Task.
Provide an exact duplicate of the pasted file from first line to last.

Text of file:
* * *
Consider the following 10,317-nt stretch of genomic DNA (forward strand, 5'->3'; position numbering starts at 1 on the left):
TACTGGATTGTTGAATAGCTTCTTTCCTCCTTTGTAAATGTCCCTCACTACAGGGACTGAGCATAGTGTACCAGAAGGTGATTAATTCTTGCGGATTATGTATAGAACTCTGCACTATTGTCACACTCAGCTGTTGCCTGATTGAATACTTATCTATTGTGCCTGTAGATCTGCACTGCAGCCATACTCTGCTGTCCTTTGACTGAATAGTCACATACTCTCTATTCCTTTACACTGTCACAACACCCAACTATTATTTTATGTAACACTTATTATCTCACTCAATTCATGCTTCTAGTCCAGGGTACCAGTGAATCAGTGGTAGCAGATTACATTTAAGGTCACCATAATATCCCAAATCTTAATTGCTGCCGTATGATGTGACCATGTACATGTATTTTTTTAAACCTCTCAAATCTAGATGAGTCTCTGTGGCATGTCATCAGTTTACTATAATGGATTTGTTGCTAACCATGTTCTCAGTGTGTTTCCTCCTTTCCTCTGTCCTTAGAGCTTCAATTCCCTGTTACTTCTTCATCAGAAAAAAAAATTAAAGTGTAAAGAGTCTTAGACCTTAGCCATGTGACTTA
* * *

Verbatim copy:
Consider the following 10,317-nt stretch of genomic DNA (forward strand, 5'->3'; position numbering starts at 1 on the left):
TACTGGATTGTTGAATAGCTTCTTTCCTCCTTTGTAAATGTCCCTCACTACAGGGACTGAGCATAGTGTACCAGAAGGTGATTAATTCTTGCGGATTATGTATAGAACTCTGCACTATTGTCACACTCAGCTGTTGCCTGATTGAATACTTATCTATTGTGCCTGTAGATCTGCACTGCAGCCATACTCTGCTGTCCTTTGACTGAATAGTCACATACTCTCTATTCCTTTACACTGTCACAACACCCAACTATTATTTTATGTAACACTTATTATCTCACTCAATTCATGCTTCTAGTCCAGGGTACCAGTGAATCAGTGGTAGCAGATTACATTTAAGGTCACCATAATATCCCAAATCTTAATTGCTGCCGTATGATGTGACCATGTACATGTATTTTTTTAAACCTCTCAAATCTAGATGAGTCTCTGTGGCATGTCATCAGTTTACTATAATGGATTTGTTGCTAACCATGTTCTCAGTGTGTTTCCTCCTTTCCTCTGTCCTTAGAGCTTCAATTCCCTGTTACTTCTTCATCAGAAAAAAAAATTAAAGTGTAAAGAGTCTTAGACCTTAGCCATGTGACTTA